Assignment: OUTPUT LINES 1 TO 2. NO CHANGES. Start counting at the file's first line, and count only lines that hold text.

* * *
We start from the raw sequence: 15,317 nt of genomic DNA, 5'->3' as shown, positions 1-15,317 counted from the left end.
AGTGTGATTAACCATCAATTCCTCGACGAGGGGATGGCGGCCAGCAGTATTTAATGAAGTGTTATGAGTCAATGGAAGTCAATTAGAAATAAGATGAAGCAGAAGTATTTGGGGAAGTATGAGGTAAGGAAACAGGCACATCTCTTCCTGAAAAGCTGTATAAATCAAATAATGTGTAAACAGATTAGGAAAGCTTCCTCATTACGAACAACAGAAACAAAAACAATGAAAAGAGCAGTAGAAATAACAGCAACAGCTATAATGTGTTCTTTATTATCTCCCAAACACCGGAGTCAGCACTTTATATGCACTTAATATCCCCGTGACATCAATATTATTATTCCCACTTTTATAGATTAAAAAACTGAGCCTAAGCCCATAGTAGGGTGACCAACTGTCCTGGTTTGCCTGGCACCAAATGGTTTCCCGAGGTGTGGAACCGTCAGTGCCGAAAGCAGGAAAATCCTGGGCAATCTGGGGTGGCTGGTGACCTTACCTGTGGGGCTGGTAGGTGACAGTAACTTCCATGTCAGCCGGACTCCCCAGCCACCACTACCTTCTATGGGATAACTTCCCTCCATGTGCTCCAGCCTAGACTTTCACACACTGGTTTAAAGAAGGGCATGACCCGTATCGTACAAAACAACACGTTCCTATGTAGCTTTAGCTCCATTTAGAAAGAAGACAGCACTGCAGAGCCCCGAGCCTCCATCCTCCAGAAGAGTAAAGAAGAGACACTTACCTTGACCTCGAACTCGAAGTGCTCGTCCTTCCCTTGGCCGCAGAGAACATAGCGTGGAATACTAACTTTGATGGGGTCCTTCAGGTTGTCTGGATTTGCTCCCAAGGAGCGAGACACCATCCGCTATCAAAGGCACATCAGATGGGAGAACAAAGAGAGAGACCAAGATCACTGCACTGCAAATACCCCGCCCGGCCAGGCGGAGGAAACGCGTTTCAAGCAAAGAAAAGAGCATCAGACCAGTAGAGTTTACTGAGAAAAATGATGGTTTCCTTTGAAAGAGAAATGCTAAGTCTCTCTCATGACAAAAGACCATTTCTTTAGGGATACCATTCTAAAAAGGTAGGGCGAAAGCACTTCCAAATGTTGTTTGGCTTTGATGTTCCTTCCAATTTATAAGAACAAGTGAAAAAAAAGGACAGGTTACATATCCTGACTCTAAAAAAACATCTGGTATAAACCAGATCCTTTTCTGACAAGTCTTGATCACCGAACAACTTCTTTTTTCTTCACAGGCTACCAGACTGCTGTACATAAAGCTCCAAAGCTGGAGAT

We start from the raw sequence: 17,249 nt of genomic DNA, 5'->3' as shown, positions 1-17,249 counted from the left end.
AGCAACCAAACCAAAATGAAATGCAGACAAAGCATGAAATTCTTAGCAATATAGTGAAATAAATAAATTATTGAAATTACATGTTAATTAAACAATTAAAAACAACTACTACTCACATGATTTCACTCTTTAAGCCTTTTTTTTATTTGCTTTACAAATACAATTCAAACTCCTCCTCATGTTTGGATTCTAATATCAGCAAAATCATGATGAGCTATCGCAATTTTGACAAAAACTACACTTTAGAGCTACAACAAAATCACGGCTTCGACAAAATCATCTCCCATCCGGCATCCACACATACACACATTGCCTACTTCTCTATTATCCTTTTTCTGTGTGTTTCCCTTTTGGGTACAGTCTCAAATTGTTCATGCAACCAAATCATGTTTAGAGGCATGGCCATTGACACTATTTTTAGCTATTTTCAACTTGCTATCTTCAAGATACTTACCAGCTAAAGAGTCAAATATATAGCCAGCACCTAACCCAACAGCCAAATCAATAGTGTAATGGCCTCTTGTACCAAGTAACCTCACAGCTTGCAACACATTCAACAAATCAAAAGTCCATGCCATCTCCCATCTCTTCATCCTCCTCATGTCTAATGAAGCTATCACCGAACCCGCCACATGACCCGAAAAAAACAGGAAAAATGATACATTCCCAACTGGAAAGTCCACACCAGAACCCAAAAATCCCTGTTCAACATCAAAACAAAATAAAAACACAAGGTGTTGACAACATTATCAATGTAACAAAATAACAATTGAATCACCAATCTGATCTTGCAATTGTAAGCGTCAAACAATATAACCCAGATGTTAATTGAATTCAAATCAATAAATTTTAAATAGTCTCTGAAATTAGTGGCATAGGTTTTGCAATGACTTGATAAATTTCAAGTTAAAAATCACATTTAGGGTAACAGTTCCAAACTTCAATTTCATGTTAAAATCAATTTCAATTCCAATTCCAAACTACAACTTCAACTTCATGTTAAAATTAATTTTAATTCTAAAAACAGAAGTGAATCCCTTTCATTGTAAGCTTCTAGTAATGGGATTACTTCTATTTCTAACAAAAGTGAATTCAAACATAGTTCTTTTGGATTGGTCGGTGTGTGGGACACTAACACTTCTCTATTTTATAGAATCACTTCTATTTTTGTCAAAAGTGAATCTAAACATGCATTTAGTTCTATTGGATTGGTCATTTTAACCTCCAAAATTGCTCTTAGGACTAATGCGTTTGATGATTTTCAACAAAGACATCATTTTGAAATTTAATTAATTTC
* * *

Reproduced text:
We start from the raw sequence: 15,317 nt of genomic DNA, 5'->3' as shown, positions 1-15,317 counted from the left end.
AGTGTGATTAACCATCAATTCCTCGACGAGGGGATGGCGGCCAGCAGTATTTAATGAAGTGTTATGAGTCAATGGAAGTCAATTAGAAATAAGATGAAGCAGAAGTATTTGGGGAAGTATGAGGTAAGGAAACAGGCACATCTCTTCCTGAAAAGCTGTATAAATCAAATAATGTGTAAACAGATTAGGAAAGCTTCCTCATTACGAACAACAGAAACAAAAACAATGAAAAGAGCAGTAGAAATAACAGCAACAGCTATAATGTGTTCTTTATTATCTCCCAAACACCGGAGTCAGCACTTTATATGCACTTAATATCCCCGTGACATCAATATTATTATTCCCACTTTTATAGATTAAAAAACTGAGCCTAAGCCCATAGTAGGGTGACCAACTGTCCTGGTTTGCCTGGCACCAAATGGTTTCCCGAGGTGTGGAACCGTCAGTGCCGAAAGCAGGAAAATCCTGGGCAATCTGGGGTGGCTGGTGACCTTACCTGTGGGGCTGGTAGGTGACAGTAACTTCCATGTCAGCCGGACTCCCCAGCCACCACTACCTTCTATGGGATAACTTCCCTCCATGTGCTCCAGCCTAGACTTTCACACACTGGTTTAAAGAAGGGCATGACCCGTATCGTACAAAACAACACGTTCCTATGTAGCTTTAGCTCCATTTAGAAAGAAGACAGCACTGCAGAGCCCCGAGCCTCCATCCTCCAGAAGAGTAAAGAAGAGACACTTACCTTGACCTCGAACTCGAAGTGCTCGTCCTTCCCTTGGCCGCAGAGAACATAGCGTGGAATACTAACTTTGATGGGGTCCTTCAGGTTGTCTGGATTTGCTCCCAAGGAGCGAGACACCATCCGCTATCAAAGGCACATCAGATGGGAGAACAAAGAGAGAGACCAAGATCACTGCACTGCAAATACCCCGCCCGGCCAGGCGGAGGAAACGCGTTTCAAGCAAAGAAAAGAGCATCAGACCAGTAGAGTTTACTGAGAAAAATGATGGTTTCCTTTGAAAGAGAAATGCTAAGTCTCTCTCATGACAAAAGACCATTTCTTTAGGGATACCATTCTAAAAAGGTAGGGCGAAAGCACTTCCAAATGTTGTTTGGCTTTGATGTTCCTTCCAATTTATAAGAACAAGTGAAAAAAAAGGACAGGTTACATATCCTGACTCTAAAAAAACATCTGGTATAAACCAGATCCTTTTCTGACAAGTCTTGATCACCGAACAACTTCTTTTTTCTTCACAGGCTACCAGACTGCTGTACATAAAGCTCCAAAGCTGGAGAT